On this day 72 years ago, during the 1948 Summer Olympics in London, Vicki Draves won gold medals for both 10-meter platform and 3-meter springboard diving, making her the first woman to win gold in both diving events and the first Asian American woman to win any Olympic medal.
To make that incredible Olympic victory possible, Vicki Draves had to overcome incredible adversity. With the 1941 attack on Pearl Harbor still fresh on many Americans’ minds, Draves — despite being half Filipino, not Japanese — was frequently discriminated against and even barred from practicing in higher-end pools in San Francisco. Defying the discrimination, Vicki Draves still proudly represented the United States in the 1948 Olympics.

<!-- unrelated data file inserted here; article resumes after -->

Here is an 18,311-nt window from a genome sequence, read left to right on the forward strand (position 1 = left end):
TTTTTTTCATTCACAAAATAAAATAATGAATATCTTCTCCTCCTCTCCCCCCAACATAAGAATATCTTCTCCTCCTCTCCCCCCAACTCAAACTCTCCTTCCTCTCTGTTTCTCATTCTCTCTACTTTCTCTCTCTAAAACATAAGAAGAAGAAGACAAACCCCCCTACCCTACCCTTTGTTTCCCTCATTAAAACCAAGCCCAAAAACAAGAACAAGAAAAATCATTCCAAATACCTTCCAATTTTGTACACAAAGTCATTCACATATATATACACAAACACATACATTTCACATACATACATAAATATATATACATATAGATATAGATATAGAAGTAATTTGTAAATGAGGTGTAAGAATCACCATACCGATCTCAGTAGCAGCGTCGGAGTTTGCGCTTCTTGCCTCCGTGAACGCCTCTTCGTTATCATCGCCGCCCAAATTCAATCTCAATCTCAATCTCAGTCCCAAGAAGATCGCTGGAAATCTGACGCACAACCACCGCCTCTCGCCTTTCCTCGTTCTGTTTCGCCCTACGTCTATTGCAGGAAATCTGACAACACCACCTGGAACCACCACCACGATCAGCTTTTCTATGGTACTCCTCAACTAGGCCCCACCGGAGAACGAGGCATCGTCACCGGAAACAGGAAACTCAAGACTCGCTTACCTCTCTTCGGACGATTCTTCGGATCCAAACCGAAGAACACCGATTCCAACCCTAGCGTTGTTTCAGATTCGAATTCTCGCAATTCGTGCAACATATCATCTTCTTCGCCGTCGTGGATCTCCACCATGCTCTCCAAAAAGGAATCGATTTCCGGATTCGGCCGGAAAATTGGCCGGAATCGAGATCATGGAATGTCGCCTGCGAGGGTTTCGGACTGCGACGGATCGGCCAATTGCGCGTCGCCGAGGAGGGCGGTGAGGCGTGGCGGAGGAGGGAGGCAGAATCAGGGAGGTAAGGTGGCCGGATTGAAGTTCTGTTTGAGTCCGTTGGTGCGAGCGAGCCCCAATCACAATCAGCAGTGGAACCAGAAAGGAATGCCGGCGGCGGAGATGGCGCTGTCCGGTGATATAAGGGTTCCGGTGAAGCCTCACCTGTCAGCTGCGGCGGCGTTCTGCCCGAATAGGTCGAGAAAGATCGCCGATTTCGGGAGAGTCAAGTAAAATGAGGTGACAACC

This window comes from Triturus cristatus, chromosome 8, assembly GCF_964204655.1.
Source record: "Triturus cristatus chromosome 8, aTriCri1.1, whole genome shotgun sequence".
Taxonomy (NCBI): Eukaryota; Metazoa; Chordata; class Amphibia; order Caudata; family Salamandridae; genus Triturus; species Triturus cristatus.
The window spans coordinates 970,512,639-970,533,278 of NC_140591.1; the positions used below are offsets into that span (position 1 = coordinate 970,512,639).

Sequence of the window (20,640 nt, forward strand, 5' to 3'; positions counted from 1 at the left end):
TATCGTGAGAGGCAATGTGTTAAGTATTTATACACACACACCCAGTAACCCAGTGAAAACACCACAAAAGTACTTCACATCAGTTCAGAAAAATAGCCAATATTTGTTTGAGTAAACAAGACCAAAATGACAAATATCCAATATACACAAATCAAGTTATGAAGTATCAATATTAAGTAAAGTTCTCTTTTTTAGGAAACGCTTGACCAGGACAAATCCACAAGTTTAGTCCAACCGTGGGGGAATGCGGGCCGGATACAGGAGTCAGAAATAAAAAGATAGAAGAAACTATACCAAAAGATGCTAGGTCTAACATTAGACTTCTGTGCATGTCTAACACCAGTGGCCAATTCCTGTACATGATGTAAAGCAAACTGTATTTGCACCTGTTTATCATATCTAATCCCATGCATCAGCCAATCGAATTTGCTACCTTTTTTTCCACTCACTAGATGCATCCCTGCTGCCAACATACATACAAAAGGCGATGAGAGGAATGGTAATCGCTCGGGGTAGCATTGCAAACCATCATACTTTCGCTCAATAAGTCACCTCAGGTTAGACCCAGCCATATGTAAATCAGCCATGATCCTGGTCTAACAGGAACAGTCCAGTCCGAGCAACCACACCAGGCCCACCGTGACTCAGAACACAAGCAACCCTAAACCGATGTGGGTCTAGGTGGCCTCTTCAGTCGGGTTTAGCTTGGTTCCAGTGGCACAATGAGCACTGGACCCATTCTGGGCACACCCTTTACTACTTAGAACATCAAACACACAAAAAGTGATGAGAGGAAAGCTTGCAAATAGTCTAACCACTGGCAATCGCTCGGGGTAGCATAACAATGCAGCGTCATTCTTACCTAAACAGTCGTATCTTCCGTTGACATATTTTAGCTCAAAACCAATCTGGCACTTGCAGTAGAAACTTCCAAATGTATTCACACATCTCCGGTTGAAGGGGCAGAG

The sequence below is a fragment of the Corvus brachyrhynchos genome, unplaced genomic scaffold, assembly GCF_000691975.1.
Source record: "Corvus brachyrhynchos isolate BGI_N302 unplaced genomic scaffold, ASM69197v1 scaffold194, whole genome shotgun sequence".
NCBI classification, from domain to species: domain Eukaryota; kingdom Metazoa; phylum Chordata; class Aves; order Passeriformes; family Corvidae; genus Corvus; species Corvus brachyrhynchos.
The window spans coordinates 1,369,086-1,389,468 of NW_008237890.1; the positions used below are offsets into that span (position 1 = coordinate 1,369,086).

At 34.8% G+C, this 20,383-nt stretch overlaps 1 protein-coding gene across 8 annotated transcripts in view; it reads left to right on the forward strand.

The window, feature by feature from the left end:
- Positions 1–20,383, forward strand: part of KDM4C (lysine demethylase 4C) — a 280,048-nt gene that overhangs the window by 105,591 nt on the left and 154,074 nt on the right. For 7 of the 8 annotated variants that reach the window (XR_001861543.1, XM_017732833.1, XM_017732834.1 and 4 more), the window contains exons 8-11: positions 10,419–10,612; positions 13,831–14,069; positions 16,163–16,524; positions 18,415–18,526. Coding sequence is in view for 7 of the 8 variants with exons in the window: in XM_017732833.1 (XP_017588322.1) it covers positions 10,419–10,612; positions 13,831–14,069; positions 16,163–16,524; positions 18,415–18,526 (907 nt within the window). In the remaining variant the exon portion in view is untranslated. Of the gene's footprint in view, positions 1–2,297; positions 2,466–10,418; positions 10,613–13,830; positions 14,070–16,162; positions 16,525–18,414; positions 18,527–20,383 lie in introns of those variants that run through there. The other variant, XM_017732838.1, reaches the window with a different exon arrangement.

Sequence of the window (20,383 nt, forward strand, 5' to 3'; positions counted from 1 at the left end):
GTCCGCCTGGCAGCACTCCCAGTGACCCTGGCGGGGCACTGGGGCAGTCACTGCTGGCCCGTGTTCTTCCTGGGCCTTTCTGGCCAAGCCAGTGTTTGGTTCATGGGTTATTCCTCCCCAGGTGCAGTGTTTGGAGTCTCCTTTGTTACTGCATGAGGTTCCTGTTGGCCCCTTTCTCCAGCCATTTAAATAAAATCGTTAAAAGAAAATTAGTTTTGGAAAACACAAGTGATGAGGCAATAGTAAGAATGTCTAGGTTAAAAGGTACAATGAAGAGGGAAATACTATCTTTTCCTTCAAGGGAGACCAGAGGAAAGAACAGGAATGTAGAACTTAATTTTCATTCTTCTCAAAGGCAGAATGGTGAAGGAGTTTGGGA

Over on the official Doodle blog, Google got the chance to interview members of Vicki Draves family, including one of her four sons, David, who shared how Draves was just as great of a mother as she was a diver.
Growing up with a mother who was an Olympian came with notoriety, but she was always first-and-foremost, my mom. So that part was pretty ordinary. And as a mom, she had her work cut out for her… I was a handful by myself, and then came my three brothers.
[…] With all the success and fame my parents received for their amazing achievements and contributions to the sport of diving, the one thing they both showed my brothers and I was humility. To win was one thing, but to be gracious and humble were the attributes of a true “Champion.”
Just last week, Google celebrated another legendary Filipina with a Doodle in memory of artist and activist Pacita Abad.